The overall look and feel are simple and professional, which is good to see from Google. I’ve often been critical of them for how lacking and, frankly speaking, lazy their hardware efforts have often been in terms fit, finish and details. Unfortunately, the Pixel 2 phones were yet another example of this. However, this is FAR from the case with the Pixelbook. It is as close to a perfect touchscreen laptop design as I have seen.
There is a reason why several tech writers called Apple out for their constant refusal to release a thin, light touchscreen Mac laptop after the releases of both the Pixelbook and the Surface Laptop. Apple’s Macs are still selling in high, and actually growing numbers, so it isn’t as if they are driving customers away with their designs. However, they have gone from being the darling of the tech media and vocal pro users, thanks to the groundbreaking MacBook Air and the powerful MacBook Pro, to falling behind some others in several respects.
Apple may still be making hardware that most users are fine with, but they aren’t making what a lot of very vocal tech influencers want anymore. Combine that with the higher prices that Apple usually charges, and you have a lot of formerly loyal users who are in the public eye (at least in the tech bubble that people like myself pay attention to) changing desktop platforms and being very open and critical of Apple about why. While using the Pixelbook doesn’t make me question using Apple products (disclaimer- I am a lifetime Windows user, so I have no personally loyalty to Apple in desktop computing), I do understand the sentiments of some, because it shows the kind of design and build chops that we used to associate exclusively with Apple.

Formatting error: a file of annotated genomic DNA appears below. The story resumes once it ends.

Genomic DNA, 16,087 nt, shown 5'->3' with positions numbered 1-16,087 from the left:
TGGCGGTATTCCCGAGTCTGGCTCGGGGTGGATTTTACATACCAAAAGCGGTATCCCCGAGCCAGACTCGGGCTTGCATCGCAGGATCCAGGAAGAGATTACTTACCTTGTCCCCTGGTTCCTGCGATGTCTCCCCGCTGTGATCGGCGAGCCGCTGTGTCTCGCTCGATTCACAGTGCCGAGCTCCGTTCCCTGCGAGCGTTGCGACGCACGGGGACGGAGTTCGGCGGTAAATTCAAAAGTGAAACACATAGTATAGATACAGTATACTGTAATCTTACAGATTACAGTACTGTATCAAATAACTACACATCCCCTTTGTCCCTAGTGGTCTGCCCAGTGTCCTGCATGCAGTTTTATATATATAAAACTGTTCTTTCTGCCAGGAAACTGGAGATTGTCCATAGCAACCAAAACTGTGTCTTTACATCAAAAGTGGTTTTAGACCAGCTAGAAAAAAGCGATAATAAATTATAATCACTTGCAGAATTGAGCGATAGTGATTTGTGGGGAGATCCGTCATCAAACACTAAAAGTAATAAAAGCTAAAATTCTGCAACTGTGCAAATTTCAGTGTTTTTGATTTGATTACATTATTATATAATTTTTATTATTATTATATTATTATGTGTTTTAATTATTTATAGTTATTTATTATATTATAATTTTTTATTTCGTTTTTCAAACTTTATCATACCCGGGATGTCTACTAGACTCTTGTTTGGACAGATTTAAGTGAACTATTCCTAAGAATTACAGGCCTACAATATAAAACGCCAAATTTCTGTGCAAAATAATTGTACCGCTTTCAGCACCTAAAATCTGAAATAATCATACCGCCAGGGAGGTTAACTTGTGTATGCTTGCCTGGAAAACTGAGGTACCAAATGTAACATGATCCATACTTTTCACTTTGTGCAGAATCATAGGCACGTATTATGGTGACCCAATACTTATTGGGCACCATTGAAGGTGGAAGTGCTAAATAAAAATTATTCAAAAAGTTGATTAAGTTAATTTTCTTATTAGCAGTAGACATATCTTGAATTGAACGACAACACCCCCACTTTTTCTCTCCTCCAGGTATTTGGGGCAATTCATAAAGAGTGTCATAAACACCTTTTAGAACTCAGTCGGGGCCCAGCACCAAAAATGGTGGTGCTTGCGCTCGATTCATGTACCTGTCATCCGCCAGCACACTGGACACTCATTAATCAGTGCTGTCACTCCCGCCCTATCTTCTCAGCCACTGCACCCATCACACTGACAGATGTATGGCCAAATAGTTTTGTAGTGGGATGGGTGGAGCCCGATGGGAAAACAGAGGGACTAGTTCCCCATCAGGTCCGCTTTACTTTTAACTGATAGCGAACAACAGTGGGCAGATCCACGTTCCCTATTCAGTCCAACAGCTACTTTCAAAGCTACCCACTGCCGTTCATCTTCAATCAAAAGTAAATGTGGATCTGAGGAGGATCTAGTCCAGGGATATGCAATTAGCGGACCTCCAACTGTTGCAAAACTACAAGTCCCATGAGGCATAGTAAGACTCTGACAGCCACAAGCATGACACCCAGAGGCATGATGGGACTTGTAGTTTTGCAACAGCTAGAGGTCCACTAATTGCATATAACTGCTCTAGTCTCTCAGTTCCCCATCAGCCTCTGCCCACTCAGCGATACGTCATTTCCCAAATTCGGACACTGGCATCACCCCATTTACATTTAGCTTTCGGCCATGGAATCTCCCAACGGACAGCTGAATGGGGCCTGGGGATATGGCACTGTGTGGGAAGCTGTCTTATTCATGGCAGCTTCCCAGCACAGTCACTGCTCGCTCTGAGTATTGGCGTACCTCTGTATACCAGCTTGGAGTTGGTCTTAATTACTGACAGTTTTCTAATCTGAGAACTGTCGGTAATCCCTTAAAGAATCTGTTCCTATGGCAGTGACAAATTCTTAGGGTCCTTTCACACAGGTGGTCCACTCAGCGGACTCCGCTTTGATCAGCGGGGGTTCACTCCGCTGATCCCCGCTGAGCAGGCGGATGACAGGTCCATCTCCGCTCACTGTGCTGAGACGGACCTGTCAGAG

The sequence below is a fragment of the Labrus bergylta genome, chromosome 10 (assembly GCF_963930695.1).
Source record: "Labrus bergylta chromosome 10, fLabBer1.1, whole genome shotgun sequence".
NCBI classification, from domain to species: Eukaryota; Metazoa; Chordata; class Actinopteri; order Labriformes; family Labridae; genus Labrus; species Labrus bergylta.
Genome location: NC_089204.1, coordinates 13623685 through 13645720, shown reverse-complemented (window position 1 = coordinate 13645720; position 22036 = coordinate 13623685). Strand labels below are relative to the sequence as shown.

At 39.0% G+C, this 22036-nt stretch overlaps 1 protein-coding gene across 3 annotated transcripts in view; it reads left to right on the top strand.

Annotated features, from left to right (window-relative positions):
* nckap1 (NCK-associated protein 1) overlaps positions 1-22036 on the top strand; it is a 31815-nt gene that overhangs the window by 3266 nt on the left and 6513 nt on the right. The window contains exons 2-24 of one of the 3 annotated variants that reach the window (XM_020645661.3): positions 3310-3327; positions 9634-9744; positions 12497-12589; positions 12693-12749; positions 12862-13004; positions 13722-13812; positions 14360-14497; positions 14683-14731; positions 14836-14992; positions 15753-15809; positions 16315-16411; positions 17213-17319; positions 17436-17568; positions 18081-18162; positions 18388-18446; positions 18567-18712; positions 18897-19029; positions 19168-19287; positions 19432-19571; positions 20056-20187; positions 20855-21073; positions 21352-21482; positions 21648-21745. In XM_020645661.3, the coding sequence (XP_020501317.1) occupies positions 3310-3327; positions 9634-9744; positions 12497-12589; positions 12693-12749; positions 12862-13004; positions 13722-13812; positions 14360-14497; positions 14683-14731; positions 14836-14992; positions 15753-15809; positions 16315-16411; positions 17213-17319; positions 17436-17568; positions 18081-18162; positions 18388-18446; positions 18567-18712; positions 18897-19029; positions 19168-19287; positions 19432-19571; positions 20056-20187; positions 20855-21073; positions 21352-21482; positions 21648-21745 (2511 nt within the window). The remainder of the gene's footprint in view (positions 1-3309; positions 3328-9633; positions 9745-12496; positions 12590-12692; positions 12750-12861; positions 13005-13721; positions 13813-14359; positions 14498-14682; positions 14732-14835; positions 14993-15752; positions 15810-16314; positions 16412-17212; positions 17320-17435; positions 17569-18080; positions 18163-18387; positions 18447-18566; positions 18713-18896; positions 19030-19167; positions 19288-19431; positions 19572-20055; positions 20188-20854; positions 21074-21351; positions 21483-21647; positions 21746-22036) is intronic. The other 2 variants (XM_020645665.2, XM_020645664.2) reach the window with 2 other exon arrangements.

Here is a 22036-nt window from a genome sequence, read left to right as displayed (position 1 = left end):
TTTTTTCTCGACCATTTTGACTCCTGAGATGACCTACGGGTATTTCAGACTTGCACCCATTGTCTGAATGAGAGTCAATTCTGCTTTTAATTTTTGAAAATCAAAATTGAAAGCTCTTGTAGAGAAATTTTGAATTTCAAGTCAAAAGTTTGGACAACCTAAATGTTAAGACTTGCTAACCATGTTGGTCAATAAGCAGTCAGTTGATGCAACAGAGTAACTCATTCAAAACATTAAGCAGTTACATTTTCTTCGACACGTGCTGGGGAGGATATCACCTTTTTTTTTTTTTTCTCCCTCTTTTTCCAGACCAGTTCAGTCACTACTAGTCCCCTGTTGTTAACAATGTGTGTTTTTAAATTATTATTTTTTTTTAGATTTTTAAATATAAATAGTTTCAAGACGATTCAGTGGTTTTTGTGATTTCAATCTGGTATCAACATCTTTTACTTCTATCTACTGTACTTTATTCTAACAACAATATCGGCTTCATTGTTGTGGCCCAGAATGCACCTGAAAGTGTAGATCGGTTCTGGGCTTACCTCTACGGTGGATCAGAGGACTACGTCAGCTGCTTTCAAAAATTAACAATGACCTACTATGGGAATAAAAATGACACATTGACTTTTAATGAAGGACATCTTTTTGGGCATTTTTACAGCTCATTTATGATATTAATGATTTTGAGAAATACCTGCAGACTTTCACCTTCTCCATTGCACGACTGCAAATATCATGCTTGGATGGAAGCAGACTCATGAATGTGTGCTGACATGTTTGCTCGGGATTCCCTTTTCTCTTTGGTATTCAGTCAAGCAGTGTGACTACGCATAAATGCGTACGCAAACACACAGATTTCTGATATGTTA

So why am I using and writing about the Pixelbook? One reason is to see how close it can come to what I do on my iPad Pro. Both have really good touchscreens with a compatible stylus. Since I keep my iPad Pro in a keyboard case, both have quality attached keyboards that are backlit. Both are instant on devices that are easy to run and keep up to date, and as far as I can tell so far, both have great battery life. This should make for an interesting comparison as I switch back and forth over the coming days. That has already started, as I have written this entire article using the Pixelbook without issue. Normally I would us my iPad Pro for that task.
Another reason I am doing this is because I think the Pixelbook drives home the point that I really would buy and use the iPad Pro in a MacBook body hybrid device that I proposed earlier this week. Neither my iPad Pro with a keyboard case, which adds extra bulk and weight, or the current MacBook, which lacks a touchscreen, come close enough to that device to give me an idea of what it would be like to use it. Ironically, Google’s Pixelbook is as close as you will get to that on the market right now. That’s why I have one, and that’s why I am going to be logging some thoughts on it over the next few weeks.
Have you ever owed a Chromebook? How about a Chromebook Pixel? If so, what do you (or did you) think of the experience? Love it or hate it, I am interested to know. Also, no matter if you have used one or not, what do you think of Google’s new Pixelbook? How does it stack up to the iPad Pro or MacBook, in your opinion? Let me know in the Comments section below, on Flipboard, on our Facebook page, or on Twitter @iPadInsightBlog.